05 November 2023

Prohibition Peepers part 3 —
How to create closed captions

0085 00:03:48.800 --> 00:03:51.200
  Leigh, let’s wrap our slideshow how-to
  discussion talking about closed captions.

  Leigh, let’s wrap our slideshow how-to  
discussion talking about closed captions. 

0086 00:03:52.000 --> 00:03:53.225
  Sure, why not?

 Sure, why not? 

Prohibition Peepers cover

Closed Captioning

We return with the final how-to tutorial of creating a slideshow for Michael Bracken’s Prohibition Peepers. I doubted any of the tens of trailer viewers would rely upon subtitles, but I wished to expand my skills working within a non-critical environment I could share with you. This is largely technical, so feel free to read more interesting essays by my colleagues.

Subtitles include a multiplicity of flavors and formats. They presently have no one standard, nor even a mere two or three.  The most common kind is .srt, which stands for SubRip. I chose to work with its close cousin, Web Video Text Track. The .vtt format is newer, more featured, and natively supported by the HTML5 standard. It also uses the decimal point standard found in most English-speaking countries.

Subtitles can be married to videos in three different ways: physically separate files, embedding, and burning. YouTube and smart television programs can work with multiple files, usually bearing the same name but different suffixes:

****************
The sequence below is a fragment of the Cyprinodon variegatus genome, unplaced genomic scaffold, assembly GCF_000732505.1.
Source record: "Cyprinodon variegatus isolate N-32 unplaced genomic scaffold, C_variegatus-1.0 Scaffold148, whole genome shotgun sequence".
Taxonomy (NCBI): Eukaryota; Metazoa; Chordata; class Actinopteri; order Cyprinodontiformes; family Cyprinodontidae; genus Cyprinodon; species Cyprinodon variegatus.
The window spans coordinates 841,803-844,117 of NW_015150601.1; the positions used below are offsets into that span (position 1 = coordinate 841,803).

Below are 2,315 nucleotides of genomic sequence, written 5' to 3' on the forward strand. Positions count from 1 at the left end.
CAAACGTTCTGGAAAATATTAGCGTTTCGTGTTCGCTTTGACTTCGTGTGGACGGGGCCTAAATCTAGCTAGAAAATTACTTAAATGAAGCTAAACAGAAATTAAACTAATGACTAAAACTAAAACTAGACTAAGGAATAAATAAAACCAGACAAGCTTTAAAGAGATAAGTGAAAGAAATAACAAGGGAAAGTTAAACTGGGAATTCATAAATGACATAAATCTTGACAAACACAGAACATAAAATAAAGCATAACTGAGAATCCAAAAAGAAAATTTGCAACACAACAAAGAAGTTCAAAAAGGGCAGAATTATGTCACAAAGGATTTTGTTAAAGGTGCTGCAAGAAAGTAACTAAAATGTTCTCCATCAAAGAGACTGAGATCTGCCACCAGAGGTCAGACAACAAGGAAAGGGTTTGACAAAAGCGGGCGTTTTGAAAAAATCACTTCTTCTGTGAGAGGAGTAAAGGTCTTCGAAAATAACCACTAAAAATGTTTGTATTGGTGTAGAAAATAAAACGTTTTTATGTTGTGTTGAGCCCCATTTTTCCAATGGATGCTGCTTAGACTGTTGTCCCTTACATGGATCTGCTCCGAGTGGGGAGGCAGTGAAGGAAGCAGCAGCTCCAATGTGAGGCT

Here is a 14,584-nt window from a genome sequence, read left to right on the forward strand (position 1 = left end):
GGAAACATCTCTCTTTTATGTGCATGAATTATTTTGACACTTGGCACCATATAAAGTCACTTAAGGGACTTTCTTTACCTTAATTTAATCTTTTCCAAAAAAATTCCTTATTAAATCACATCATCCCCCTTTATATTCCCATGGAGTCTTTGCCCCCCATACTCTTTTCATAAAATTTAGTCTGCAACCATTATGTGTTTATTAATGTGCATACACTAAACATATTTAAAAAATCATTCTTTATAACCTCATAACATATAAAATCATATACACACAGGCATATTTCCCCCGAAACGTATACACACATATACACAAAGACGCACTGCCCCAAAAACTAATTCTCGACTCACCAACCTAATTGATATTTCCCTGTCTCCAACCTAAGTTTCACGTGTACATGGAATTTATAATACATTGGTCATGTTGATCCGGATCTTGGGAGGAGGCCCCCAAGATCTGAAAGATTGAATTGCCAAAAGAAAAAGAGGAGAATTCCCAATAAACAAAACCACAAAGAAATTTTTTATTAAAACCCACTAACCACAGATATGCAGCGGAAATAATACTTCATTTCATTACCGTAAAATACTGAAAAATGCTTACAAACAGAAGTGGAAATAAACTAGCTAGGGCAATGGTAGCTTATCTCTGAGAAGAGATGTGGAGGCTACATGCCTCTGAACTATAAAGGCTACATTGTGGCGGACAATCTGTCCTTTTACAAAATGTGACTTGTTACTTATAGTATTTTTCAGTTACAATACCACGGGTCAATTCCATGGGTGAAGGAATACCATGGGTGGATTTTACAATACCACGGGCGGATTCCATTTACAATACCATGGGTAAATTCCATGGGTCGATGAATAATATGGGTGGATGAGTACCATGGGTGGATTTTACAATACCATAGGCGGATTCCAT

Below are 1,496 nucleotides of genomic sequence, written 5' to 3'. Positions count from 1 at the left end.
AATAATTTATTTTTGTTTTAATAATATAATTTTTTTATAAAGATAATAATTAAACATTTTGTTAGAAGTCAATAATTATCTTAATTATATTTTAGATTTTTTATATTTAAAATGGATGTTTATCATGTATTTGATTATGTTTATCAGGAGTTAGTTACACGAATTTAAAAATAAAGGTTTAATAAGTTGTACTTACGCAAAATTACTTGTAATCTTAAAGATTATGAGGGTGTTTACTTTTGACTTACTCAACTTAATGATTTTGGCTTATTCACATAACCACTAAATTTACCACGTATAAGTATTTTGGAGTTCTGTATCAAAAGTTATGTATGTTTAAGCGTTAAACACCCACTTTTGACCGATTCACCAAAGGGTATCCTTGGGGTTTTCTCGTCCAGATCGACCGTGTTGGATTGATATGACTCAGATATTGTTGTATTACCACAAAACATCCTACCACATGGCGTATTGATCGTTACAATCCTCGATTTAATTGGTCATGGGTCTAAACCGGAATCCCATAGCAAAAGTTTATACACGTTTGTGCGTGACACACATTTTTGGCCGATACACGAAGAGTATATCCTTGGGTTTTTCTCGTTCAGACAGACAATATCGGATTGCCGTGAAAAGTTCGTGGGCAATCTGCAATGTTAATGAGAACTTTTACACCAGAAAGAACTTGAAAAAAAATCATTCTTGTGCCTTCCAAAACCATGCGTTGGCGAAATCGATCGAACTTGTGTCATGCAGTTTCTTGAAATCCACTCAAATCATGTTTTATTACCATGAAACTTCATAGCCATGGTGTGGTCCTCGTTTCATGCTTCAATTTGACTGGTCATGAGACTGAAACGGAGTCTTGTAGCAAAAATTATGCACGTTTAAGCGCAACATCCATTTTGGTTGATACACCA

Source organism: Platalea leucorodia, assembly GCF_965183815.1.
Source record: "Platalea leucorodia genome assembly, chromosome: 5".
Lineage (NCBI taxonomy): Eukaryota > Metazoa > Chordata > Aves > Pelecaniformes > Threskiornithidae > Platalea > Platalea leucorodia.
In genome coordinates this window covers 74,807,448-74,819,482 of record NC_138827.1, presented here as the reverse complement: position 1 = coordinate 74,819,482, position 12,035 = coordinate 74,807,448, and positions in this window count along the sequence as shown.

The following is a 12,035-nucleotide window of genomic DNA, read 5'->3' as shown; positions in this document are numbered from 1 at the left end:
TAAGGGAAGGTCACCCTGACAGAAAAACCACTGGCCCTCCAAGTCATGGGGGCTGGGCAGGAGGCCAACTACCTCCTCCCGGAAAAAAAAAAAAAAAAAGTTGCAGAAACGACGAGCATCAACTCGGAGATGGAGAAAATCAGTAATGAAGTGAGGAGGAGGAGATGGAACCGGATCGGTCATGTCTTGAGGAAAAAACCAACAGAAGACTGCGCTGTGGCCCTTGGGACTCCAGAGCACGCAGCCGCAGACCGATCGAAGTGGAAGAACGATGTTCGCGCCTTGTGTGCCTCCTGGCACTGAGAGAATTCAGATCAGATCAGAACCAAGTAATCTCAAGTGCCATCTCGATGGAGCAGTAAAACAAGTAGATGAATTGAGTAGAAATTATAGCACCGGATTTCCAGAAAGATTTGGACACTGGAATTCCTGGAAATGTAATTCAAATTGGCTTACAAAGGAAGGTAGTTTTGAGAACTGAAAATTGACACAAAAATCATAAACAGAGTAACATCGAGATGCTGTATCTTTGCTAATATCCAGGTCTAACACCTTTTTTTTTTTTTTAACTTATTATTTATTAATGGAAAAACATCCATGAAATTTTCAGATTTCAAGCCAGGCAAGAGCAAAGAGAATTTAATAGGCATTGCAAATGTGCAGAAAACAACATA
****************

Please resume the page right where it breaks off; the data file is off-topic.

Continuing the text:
You might also see files for languages and variants, say, British and American English, French and Canadian français, Cuban and Mexican español. File names may be labeled like this:


Burning Questions

Once you’ve created a closed caption file, then what? Depending upon your target platform, you may have three choices.

1. Associating Files
If you use a computer to peek closely at a movie DVD or a downloaded smart television movie, you’ll find numerous files. These include the movie itself in one or many segments, perhaps a preview, sound tracks in one or more languages, and closed caption files also in one or more languages. Separate files permit the viewer to adjust synchronization of sight and sound. YouTube also works with multi-file uploads, so I separately uploaded the slide show video and CC files, which YouTube accepted without complaint.
2. Embedding
Still curious, still expanding, I went beyond uploading multiple files to YouTube. I used an embed technique to create standalone videos, i.e, combined video and captions in a single .mp4 file. Videographers can embed subtitles with iMovie, independent apps like Shutter Encoder, or a web site that combines closed caption files with movie files. This results in a nice and convenient single file for viewers.
3. Burning
You may also see mention of ‘burning’, not to be confused with making DVDs. This method permanently overlays video images with text; that is, subtitles become an unalterable part of the picture. Only two advantages come to mind, (a) aiming for older platforms that don’t support closed captions, or (b) control over how subtitles look independent of the player.